Dayna Ford is Director of Community Standards at The University of Texas at Arlington. Ms. Ford obtained her Bachelor’s and Master’s degrees from the University of Nebraska-Lincoln. Ms. Ford began her career in Student Conduct through an assistantship in the Dean of Student’s Office at the University of Nebraska-Lincoln with, what was then, Student Judicial Affairs. Ms. Ford then worked in Residence Life at Texas A&M University for 4 years, doing student conduct conferences in her respective residence halls, supervising/assisting graduate students with conduct-related issues, and presenting numerous trainings on conduct-related issues. During that time, Ms. Ford also partnered with the Student Conduct Office to co-adjudicate cases, work on various initiatives such as the Alcohol and Other Drug Sanctioning Task Force and Hazing Task Force, and serve as a University Investigator. Ms. Ford then became the Program Coordinator of the Student Conduct Office (and subsequently Assistant Director of Student Life) at Texas A&M University, where she managed the conduct process and adjudicated high-level cases. Ms. Ford is a member of the Association for Student Conduct Administration (ASCA) and has completed the Association of Title IX Administrators (ATIXA) Investigator Training. Ms. Ford is the ASCA State Coordinator for Texas.
Mikiba W. Morehead
Director of Student Disability Services and Title IX Coordinator at Baylor College of Medicine
Mikiba W. Morehead is Director of Student Disability Services and Title IX Coordinator at Baylor College of Medicine. Mikiba is the previous State Coordinator for Texas for the Association for Student Conduct Administration and was the recipient of the 2019 ASCA State Coordinator of the Year Award. Prior to her role at Baylor College of Medicine, Mikiba served as Director of Community Standards at The University of Texas at Arlington and Program Coordinator for Student Conduct at Texas A&M University. She earned a bachelor’s degree in communication and a master’s degree in higher education administration from the University of Louisville. Mikiba is currently pursuing doctorate of education in ethical leadership from the University of St. Thomas, where here research focuses on sexual exploitation in the educational environment and the impact of revenge porn on victims in higher education environments.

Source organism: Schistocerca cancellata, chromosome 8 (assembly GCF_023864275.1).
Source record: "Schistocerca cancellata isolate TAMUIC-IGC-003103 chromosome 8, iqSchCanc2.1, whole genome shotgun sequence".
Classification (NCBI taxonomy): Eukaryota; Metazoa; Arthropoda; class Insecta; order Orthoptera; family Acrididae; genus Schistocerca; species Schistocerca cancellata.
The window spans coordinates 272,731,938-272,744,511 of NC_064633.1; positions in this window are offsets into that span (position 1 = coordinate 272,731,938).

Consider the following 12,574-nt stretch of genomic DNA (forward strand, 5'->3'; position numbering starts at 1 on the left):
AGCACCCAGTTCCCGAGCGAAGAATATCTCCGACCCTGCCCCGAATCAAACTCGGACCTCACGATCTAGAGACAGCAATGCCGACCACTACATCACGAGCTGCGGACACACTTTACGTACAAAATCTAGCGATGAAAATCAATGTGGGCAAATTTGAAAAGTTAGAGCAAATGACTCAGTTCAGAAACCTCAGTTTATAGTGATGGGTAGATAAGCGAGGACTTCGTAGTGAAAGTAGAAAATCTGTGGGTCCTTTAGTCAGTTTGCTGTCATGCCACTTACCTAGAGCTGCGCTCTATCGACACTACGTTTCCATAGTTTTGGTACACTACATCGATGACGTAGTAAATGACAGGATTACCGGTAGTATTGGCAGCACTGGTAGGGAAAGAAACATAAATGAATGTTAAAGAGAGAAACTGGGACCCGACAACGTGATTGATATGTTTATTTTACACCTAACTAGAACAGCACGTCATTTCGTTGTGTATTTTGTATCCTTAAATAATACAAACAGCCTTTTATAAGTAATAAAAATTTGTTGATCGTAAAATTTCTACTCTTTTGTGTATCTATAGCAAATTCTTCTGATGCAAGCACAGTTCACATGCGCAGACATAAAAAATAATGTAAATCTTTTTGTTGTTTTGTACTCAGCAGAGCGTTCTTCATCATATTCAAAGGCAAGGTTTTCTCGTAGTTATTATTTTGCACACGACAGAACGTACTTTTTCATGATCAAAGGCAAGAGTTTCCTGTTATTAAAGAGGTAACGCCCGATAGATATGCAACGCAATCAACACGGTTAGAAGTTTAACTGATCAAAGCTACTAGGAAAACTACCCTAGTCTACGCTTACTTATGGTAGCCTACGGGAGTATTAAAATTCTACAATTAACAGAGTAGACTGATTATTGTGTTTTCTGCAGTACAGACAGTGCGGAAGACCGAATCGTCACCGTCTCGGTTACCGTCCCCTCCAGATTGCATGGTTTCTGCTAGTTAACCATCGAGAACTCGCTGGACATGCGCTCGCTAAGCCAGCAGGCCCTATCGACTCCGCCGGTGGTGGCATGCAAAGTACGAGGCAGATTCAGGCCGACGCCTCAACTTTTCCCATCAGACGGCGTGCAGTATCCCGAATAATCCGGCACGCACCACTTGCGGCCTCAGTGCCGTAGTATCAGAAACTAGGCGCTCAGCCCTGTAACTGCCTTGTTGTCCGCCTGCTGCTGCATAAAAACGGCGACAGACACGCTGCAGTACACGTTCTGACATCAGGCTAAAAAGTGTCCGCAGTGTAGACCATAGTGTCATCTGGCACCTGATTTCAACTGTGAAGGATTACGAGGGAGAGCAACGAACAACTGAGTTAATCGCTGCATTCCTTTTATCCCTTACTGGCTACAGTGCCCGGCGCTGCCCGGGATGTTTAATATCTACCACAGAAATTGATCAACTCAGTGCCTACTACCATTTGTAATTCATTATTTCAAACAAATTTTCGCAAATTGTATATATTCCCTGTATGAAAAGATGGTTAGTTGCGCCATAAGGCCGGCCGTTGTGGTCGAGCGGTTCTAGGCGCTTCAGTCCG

Evaluating and Investigating Reports of Student and/or Student Organization Misconduct
Hear about practical strategies, tools and solutions to help you identify cases that require the collection of additional information or a full investigation. Together you will:
- Identify and describe various incidents that may lend themselves to being investigated
- Outline the role that investigations and investigators have within the overall student conduct process
- Identify and discuss methods in which to prepare for conducting a student conduct investigation
- Articulate interviewing methods and strategies that will be beneficial in conducting a student conduct investigation
- Describe the key components and information that should be contained in an investigation report and file
- Identify documentation and record keeping requirements as they relate to student conduct investigations
Dr. Ann C. Goodman
Associate Director Department of Student Activities at Texas A&M University
High School Students, Student Conduct, and the Challenges of Consistent Application of Policy
As institutions continue to add opportunities for high school students to take college level courses, the consistent implementation of standards of conduct may be challenging. Issues with location, jurisdiction, and definitions often conflict with the goals of conduct administrators at both the high school and the college. This workshop will offer perspectives on how best to address conflicting goals to find solutions in the best interest of both institutions and the student(s).
Dr. Michael Acosta
Dean of Student Affairs – Highland Campus Austin Community College
Michael Acosta serves as the Dean of Student Affairs for the Highland Campus of Austin Community College. Mike has over 18 years of experience in Higher Education Student Services, having worked at numerous institutions across the State of Texas. In addition to his work in student conduct, Mike’s research interests include quantitative methods in student retention, first-generation student success, and higher education admissions policy.